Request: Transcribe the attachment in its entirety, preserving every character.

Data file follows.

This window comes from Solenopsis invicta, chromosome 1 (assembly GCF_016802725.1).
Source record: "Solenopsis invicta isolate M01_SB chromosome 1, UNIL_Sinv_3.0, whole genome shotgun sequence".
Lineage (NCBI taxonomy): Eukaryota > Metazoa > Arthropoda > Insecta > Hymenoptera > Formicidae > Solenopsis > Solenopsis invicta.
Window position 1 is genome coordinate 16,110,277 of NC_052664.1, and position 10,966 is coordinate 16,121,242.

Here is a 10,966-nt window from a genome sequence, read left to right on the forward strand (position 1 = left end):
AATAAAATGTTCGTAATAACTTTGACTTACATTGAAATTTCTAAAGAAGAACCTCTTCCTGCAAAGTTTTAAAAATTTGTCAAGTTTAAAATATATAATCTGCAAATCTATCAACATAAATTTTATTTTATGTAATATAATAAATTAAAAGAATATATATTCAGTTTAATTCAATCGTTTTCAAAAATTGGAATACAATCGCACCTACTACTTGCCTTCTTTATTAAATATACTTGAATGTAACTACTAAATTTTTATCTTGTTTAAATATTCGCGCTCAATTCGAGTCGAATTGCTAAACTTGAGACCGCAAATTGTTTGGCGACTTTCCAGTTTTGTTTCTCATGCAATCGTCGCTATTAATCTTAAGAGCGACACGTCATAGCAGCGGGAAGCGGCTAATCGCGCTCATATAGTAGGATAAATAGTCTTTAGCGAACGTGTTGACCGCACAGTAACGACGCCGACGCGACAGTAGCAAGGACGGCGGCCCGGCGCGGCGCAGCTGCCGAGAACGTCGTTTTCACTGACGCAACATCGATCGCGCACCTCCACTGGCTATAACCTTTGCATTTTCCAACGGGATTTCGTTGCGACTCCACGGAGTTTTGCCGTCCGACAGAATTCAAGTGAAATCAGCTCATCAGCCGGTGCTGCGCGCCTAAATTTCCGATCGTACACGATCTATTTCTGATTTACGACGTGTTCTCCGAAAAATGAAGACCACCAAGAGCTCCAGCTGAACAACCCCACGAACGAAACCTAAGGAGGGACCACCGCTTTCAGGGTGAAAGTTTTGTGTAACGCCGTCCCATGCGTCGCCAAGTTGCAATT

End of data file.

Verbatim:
This window comes from Solenopsis invicta, chromosome 1 (assembly GCF_016802725.1).
Source record: "Solenopsis invicta isolate M01_SB chromosome 1, UNIL_Sinv_3.0, whole genome shotgun sequence".
Lineage (NCBI taxonomy): Eukaryota > Metazoa > Arthropoda > Insecta > Hymenoptera > Formicidae > Solenopsis > Solenopsis invicta.
Window position 1 is genome coordinate 16,110,277 of NC_052664.1, and position 10,966 is coordinate 16,121,242.

Here is a 10,966-nt window from a genome sequence, read left to right on the forward strand (position 1 = left end):
AATAAAATGTTCGTAATAACTTTGACTTACATTGAAATTTCTAAAGAAGAACCTCTTCCTGCAAAGTTTTAAAAATTTGTCAAGTTTAAAATATATAATCTGCAAATCTATCAACATAAATTTTATTTTATGTAATATAATAAATTAAAAGAATATATATTCAGTTTAATTCAATCGTTTTCAAAAATTGGAATACAATCGCACCTACTACTTGCCTTCTTTATTAAATATACTTGAATGTAACTACTAAATTTTTATCTTGTTTAAATATTCGCGCTCAATTCGAGTCGAATTGCTAAACTTGAGACCGCAAATTGTTTGGCGACTTTCCAGTTTTGTTTCTCATGCAATCGTCGCTATTAATCTTAAGAGCGACACGTCATAGCAGCGGGAAGCGGCTAATCGCGCTCATATAGTAGGATAAATAGTCTTTAGCGAACGTGTTGACCGCACAGTAACGACGCCGACGCGACAGTAGCAAGGACGGCGGCCCGGCGCGGCGCAGCTGCCGAGAACGTCGTTTTCACTGACGCAACATCGATCGCGCACCTCCACTGGCTATAACCTTTGCATTTTCCAACGGGATTTCGTTGCGACTCCACGGAGTTTTGCCGTCCGACAGAATTCAAGTGAAATCAGCTCATCAGCCGGTGCTGCGCGCCTAAATTTCCGATCGTACACGATCTATTTCTGATTTACGACGTGTTCTCCGAAAAATGAAGACCACCAAGAGCTCCAGCTGAACAACCCCACGAACGAAACCTAAGGAGGGACCACCGCTTTCAGGGTGAAAGTTTTGTGTAACGCCGTCCCATGCGTCGCCAAGTTGCAATT